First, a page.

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This eBook from the Gutenberg Project consists of approximately 135 pages of information about Up in Ardmuirland.

“Blessed Scottish law!” cried Val, when he had scanned the scrap of paper that meant so much to us.  “It’s not an imposing document, but it’ll stand good in this country.  Let’s take it to Dalziel at once.”

The lawyer corroborated Vat’s declaration.  It was a holograph will, and therefore needed no witness; Gowan was man of business enough to realize that.  He had probably slipped it into the drawer where some of his clothes were, meaning to hand it to Val.  The drawer must have been over-full, and the mere opening of it would sweep the bit of paper to the back, where it had fallen behind the other drawers.

* * * * * *

Six months later we had a Catholic wedding in the little church at Ardmuirland.  All the congregation flocked up for the ceremony and the nuptial Mass—­for the bridegroom had suggested that it would be well to begin his married life in perfect union with his wife, and he had been received into the Church a month before.

The Camerons are very well off; for poor old Gowan, though not a millionaire, had put by pots of money.  But it would suit neither Lachlan nor his wife to lead an idle life.  They have got Redbank into their own hands and are turning it into quite a model farm.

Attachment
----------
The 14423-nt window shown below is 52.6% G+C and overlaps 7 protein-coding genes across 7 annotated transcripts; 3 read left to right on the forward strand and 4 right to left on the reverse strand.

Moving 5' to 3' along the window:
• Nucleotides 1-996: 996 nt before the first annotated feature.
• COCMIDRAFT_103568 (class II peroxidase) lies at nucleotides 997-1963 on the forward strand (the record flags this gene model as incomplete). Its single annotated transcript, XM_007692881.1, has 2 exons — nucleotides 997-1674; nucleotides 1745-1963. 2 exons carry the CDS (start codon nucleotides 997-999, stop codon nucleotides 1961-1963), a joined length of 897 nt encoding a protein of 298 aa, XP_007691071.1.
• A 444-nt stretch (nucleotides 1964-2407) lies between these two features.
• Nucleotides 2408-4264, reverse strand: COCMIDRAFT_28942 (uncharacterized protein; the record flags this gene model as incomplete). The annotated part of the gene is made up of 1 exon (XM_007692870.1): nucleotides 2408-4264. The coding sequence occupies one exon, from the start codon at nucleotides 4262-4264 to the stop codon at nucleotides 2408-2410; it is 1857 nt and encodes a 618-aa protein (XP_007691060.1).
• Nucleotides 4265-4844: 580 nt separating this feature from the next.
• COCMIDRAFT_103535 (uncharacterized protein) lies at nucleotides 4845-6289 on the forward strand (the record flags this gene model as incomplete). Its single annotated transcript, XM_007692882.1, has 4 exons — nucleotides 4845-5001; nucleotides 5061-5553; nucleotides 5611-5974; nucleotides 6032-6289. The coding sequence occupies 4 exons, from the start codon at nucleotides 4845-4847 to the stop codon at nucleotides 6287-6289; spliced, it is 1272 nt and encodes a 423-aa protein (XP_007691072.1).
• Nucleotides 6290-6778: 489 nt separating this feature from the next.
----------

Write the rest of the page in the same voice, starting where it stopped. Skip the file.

The children are at school.  Jeemsie is said to be able to do everything except talk.  Tam is bent on being a priest.

Val got his shinty club and his parish hall, and if he wants anything for the church or for himself he has but to mention it.  Indeed, he had almost to use force to prevent Christian handing over half her fortune.

Golden dreams do, now and again, it seems, get realized!

X

A RUSTIC PASTOR

      “In sober state,
  Through the sequestered vale of rural life,
  The venerable patriarch guileless held
  The tenor of his way.”
          (Porteus—­“Death.")

The priest who ministered to the Catholic flock of Ardmuirland in the far-off days when “Bell o’ the Burn” was a lassie was known as “Mr. McGillivray”; for the repeal of the penal laws had not yet emancipated the people from the cautious reticence of the days of persecution, and they still spoke of “prayers” instead of “Mass,” and of “speaking to the priest” and “going forward” to intimate Confession and Holy Communion.

“He wes a stoot, broad-shouldered gentleman o’ middle size,” said Bell in one of her reminiscent moods; “when I first knew him he wes gettin’ bent wi’ age, and his hair wes snow-white and lang on his shoulders like.  I couldna’ ha’ been muckle mair ner five or sax year auld when he took me by the hand and askit me if I’d like to come an’ herd his coos an’ leeve wi’ his niece at the chapel hoose.  That wes in 1847, sir, ten years aifter Queen Victoria (God rest her!) cam’ to the throne.  That’s a good bit back, ye ken.”

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